There's a new image for water in the home landscape. Today's pools and spas are far different than their predecessors. They fulfill dual goals: serving specific fitness functions is equally as important as their distinctive designs.
Total package: a multipurpose pool design Not only did Carol and Paul Frimmer want a pool in which they could do some serious swimming but they also preferred a pool, shown at right and above, that would suit the geometric design of their house. This pool even turns corners, creating intimate pocket pools within itself. And, of course, there's a spa. Architect Marshall Lewis AIA, who designed the Frimmers' contemporary house, worked with the Frimmers on the pool's design. Brick trims the perimeters; bright, navy-blue tile trims the waterline and the wall at the point where the spa spills over into the pool. The contractor was New View Developments, Hidden Hills. Designed by Carol Frimmer, the adjustable canvas overhang provides a shady retreat. The Moroccan buffet was provided by the Marrakesh, Studio City and Newport Beach. All of the tableware, the towels and other accessories are from Bullock's; the plants are from Sperling Nursery, Calabasas.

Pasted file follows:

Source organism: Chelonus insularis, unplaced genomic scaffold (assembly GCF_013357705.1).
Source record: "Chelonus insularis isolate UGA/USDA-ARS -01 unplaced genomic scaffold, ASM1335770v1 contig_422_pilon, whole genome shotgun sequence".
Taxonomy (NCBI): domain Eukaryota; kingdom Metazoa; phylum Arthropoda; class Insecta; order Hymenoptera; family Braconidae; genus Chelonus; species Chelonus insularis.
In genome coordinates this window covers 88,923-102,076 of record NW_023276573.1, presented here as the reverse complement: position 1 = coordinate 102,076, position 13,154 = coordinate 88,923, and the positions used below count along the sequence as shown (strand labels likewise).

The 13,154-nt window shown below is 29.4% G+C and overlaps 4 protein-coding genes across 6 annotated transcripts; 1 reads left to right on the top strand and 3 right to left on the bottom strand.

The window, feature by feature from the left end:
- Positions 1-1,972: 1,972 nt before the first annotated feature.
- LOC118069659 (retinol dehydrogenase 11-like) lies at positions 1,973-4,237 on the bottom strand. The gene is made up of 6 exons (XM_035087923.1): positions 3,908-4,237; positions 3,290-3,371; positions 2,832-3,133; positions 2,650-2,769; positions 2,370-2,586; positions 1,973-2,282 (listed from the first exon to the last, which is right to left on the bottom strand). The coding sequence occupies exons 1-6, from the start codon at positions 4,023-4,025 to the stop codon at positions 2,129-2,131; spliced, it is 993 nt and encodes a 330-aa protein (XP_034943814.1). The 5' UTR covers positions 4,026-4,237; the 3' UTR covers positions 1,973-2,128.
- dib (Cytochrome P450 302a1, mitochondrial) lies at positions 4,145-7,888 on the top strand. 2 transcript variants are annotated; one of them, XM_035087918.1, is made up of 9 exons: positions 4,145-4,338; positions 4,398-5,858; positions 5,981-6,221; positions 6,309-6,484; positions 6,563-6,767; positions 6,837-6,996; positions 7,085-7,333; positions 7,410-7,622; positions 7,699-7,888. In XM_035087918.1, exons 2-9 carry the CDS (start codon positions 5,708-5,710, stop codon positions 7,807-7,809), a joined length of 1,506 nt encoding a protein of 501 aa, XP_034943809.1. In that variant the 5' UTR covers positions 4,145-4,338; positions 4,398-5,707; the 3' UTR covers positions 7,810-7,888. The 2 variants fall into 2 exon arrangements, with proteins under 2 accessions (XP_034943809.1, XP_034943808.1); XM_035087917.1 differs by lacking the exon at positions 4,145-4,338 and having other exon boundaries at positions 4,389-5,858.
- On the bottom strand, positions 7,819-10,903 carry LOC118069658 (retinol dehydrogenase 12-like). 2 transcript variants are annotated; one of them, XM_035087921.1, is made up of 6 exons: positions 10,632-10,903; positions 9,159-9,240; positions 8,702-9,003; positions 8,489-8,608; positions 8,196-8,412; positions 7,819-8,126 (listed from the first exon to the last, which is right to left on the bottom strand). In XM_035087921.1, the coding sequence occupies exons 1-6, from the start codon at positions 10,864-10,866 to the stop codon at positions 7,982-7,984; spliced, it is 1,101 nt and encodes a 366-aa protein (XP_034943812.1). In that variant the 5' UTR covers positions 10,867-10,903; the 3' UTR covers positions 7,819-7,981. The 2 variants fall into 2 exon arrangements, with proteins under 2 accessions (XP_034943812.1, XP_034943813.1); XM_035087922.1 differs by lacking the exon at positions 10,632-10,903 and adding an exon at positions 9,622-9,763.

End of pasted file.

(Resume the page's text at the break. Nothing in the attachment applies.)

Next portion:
An illusion of flowing water The spa, a product of the '70s and '80s, was not an integral part of pool design until recently. Landscape designer Dennis Stevens was asked to add a spa, left, and to remodel an outdated pool at the site of the 1984 Pasadena Showcase House of Design. Stevens says the 20x60-foot pool had been remodeled before, about 30 years ago. Now, in its third incarnation, the pool sports a fountain that mirrors the glass block of the newly added spa. Underwater surfaces are lined with white tiles that "throw daylight behind the glass block," Stevens says. "And at night, when the spa is lit, it bubbles and shimmers like a champagne glass." Between the spa and the pool, located in a water-filled space about eight feet from pool, is an attractive "floating" step that creates the illusion that water is flowing from the spa,